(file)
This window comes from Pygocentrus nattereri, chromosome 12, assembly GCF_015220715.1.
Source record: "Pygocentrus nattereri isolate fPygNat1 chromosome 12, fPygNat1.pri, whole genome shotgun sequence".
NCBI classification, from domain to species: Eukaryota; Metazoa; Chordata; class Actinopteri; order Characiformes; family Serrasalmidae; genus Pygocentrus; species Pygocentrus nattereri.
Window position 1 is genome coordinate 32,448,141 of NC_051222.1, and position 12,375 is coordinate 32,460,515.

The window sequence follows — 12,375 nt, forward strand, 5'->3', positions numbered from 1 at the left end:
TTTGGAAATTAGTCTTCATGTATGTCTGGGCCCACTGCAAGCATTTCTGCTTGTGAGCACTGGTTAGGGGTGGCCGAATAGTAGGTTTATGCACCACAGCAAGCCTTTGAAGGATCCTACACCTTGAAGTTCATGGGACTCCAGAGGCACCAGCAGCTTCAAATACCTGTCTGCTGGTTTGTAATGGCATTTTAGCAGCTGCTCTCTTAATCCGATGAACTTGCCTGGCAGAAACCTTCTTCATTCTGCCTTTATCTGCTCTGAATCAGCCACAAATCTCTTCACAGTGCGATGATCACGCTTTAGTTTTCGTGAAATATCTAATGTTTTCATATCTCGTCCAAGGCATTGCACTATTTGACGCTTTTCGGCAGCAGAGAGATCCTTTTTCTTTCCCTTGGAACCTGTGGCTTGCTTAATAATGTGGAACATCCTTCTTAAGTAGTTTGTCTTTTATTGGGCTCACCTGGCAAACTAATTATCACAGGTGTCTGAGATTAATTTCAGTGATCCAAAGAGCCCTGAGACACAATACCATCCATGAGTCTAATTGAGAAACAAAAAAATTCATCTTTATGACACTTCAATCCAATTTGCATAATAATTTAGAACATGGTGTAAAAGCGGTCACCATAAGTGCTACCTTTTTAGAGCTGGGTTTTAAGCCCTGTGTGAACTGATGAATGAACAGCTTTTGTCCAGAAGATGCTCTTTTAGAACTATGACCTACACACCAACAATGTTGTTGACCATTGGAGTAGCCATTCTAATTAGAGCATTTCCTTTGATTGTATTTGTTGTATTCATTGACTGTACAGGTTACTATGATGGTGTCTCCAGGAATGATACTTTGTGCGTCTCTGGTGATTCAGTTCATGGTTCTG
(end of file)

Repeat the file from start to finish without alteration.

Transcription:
This window comes from Pygocentrus nattereri, chromosome 12, assembly GCF_015220715.1.
Source record: "Pygocentrus nattereri isolate fPygNat1 chromosome 12, fPygNat1.pri, whole genome shotgun sequence".
NCBI classification, from domain to species: Eukaryota; Metazoa; Chordata; class Actinopteri; order Characiformes; family Serrasalmidae; genus Pygocentrus; species Pygocentrus nattereri.
Window position 1 is genome coordinate 32,448,141 of NC_051222.1, and position 12,375 is coordinate 32,460,515.

The window sequence follows — 12,375 nt, forward strand, 5'->3', positions numbered from 1 at the left end:
TTTGGAAATTAGTCTTCATGTATGTCTGGGCCCACTGCAAGCATTTCTGCTTGTGAGCACTGGTTAGGGGTGGCCGAATAGTAGGTTTATGCACCACAGCAAGCCTTTGAAGGATCCTACACCTTGAAGTTCATGGGACTCCAGAGGCACCAGCAGCTTCAAATACCTGTCTGCTGGTTTGTAATGGCATTTTAGCAGCTGCTCTCTTAATCCGATGAACTTGCCTGGCAGAAACCTTCTTCATTCTGCCTTTATCTGCTCTGAATCAGCCACAAATCTCTTCACAGTGCGATGATCACGCTTTAGTTTTCGTGAAATATCTAATGTTTTCATATCTCGTCCAAGGCATTGCACTATTTGACGCTTTTCGGCAGCAGAGAGATCCTTTTTCTTTCCCTTGGAACCTGTGGCTTGCTTAATAATGTGGAACATCCTTCTTAAGTAGTTTGTCTTTTATTGGGCTCACCTGGCAAACTAATTATCACAGGTGTCTGAGATTAATTTCAGTGATCCAAAGAGCCCTGAGACACAATACCATCCATGAGTCTAATTGAGAAACAAAAAAATTCATCTTTATGACACTTCAATCCAATTTGCATAATAATTTAGAACATGGTGTAAAAGCGGTCACCATAAGTGCTACCTTTTTAGAGCTGGGTTTTAAGCCCTGTGTGAACTGATGAATGAACAGCTTTTGTCCAGAAGATGCTCTTTTAGAACTATGACCTACACACCAACAATGTTGTTGACCATTGGAGTAGCCATTCTAATTAGAGCATTTCCTTTGATTGTATTTGTTGTATTCATTGACTGTACAGGTTACTATGATGGTGTCTCCAGGAATGATACTTTGTGCGTCTCTGGTGATTCAGTTCATGGTTCTG